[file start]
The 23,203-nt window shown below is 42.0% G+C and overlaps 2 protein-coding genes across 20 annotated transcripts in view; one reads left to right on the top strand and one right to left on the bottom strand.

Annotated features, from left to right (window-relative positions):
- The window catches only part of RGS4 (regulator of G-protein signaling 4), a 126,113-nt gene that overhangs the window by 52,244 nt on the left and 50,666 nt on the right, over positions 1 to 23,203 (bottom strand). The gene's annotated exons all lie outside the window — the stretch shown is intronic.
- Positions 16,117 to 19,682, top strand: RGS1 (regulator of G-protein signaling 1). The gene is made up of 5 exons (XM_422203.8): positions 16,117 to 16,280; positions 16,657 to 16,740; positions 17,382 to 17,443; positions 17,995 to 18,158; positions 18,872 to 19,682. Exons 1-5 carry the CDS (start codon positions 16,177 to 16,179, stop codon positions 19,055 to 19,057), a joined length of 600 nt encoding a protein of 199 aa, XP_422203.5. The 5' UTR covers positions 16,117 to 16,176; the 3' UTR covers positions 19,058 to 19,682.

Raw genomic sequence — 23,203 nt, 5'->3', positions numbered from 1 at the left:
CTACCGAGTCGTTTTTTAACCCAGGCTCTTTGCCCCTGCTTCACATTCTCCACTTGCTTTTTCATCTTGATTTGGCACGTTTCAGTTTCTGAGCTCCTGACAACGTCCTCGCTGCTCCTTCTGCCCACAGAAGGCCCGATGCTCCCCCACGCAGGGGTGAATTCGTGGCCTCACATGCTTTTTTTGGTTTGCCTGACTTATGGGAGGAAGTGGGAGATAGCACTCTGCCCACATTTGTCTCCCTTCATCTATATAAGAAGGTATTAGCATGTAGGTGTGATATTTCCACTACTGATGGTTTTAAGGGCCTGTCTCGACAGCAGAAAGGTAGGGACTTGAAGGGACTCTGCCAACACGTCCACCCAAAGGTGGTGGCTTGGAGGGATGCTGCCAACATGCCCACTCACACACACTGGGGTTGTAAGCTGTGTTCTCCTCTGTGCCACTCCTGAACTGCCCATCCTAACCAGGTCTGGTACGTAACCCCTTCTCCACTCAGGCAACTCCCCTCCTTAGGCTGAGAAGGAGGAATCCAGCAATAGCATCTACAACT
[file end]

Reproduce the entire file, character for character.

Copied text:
The 23,203-nt window shown below is 42.0% G+C and overlaps 2 protein-coding genes across 20 annotated transcripts in view; one reads left to right on the top strand and one right to left on the bottom strand.

Annotated features, from left to right (window-relative positions):
- The window catches only part of RGS4 (regulator of G-protein signaling 4), a 126,113-nt gene that overhangs the window by 52,244 nt on the left and 50,666 nt on the right, over positions 1 to 23,203 (bottom strand). The gene's annotated exons all lie outside the window — the stretch shown is intronic.
- Positions 16,117 to 19,682, top strand: RGS1 (regulator of G-protein signaling 1). The gene is made up of 5 exons (XM_422203.8): positions 16,117 to 16,280; positions 16,657 to 16,740; positions 17,382 to 17,443; positions 17,995 to 18,158; positions 18,872 to 19,682. Exons 1-5 carry the CDS (start codon positions 16,177 to 16,179, stop codon positions 19,055 to 19,057), a joined length of 600 nt encoding a protein of 199 aa, XP_422203.5. The 5' UTR covers positions 16,117 to 16,176; the 3' UTR covers positions 19,058 to 19,682.

Raw genomic sequence — 23,203 nt, 5'->3', positions numbered from 1 at the left:
CTACCGAGTCGTTTTTTAACCCAGGCTCTTTGCCCCTGCTTCACATTCTCCACTTGCTTTTTCATCTTGATTTGGCACGTTTCAGTTTCTGAGCTCCTGACAACGTCCTCGCTGCTCCTTCTGCCCACAGAAGGCCCGATGCTCCCCCACGCAGGGGTGAATTCGTGGCCTCACATGCTTTTTTTGGTTTGCCTGACTTATGGGAGGAAGTGGGAGATAGCACTCTGCCCACATTTGTCTCCCTTCATCTATATAAGAAGGTATTAGCATGTAGGTGTGATATTTCCACTACTGATGGTTTTAAGGGCCTGTCTCGACAGCAGAAAGGTAGGGACTTGAAGGGACTCTGCCAACACGTCCACCCAAAGGTGGTGGCTTGGAGGGATGCTGCCAACATGCCCACTCACACACACTGGGGTTGTAAGCTGTGTTCTCCTCTGTGCCACTCCTGAACTGCCCATCCTAACCAGGTCTGGTACGTAACCCCTTCTCCACTCAGGCAACTCCCCTCCTTAGGCTGAGAAGGAGGAATCCAGCAATAGCATCTACAACT